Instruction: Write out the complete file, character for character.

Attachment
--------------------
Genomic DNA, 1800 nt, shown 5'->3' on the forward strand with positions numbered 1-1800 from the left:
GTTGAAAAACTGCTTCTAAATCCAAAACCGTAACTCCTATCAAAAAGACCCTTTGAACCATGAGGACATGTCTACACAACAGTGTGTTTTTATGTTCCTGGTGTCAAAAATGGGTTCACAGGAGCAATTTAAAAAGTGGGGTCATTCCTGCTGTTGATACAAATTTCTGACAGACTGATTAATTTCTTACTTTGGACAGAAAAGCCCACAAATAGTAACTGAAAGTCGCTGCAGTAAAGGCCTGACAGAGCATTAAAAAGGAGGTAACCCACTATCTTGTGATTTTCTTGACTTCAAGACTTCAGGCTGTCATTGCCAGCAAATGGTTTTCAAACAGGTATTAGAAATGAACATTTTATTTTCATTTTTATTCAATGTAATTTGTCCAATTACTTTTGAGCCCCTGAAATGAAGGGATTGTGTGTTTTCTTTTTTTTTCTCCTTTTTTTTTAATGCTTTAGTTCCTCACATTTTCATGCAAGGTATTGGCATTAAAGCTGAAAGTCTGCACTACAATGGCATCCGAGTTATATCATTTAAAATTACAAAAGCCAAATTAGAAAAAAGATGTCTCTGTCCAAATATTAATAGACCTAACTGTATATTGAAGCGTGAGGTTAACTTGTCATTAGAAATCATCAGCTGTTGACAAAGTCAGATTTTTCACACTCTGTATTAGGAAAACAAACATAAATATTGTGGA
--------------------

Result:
Genomic DNA, 1800 nt, shown 5'->3' on the forward strand with positions numbered 1-1800 from the left:
GTTGAAAAACTGCTTCTAAATCCAAAACCGTAACTCCTATCAAAAAGACCCTTTGAACCATGAGGACATGTCTACACAACAGTGTGTTTTTATGTTCCTGGTGTCAAAAATGGGTTCACAGGAGCAATTTAAAAAGTGGGGTCATTCCTGCTGTTGATACAAATTTCTGACAGACTGATTAATTTCTTACTTTGGACAGAAAAGCCCACAAATAGTAACTGAAAGTCGCTGCAGTAAAGGCCTGACAGAGCATTAAAAAGGAGGTAACCCACTATCTTGTGATTTTCTTGACTTCAAGACTTCAGGCTGTCATTGCCAGCAAATGGTTTTCAAACAGGTATTAGAAATGAACATTTTATTTTCATTTTTATTCAATGTAATTTGTCCAATTACTTTTGAGCCCCTGAAATGAAGGGATTGTGTGTTTTCTTTTTTTTTCTCCTTTTTTTTTAATGCTTTAGTTCCTCACATTTTCATGCAAGGTATTGGCATTAAAGCTGAAAGTCTGCACTACAATGGCATCCGAGTTATATCATTTAAAATTACAAAAGCCAAATTAGAAAAAAGATGTCTCTGTCCAAATATTAATAGACCTAACTGTATATTGAAGCGTGAGGTTAACTTGTCATTAGAAATCATCAGCTGTTGACAAAGTCAGATTTTTCACACTCTGTATTAGGAAAACAAACATAAATATTGTGGA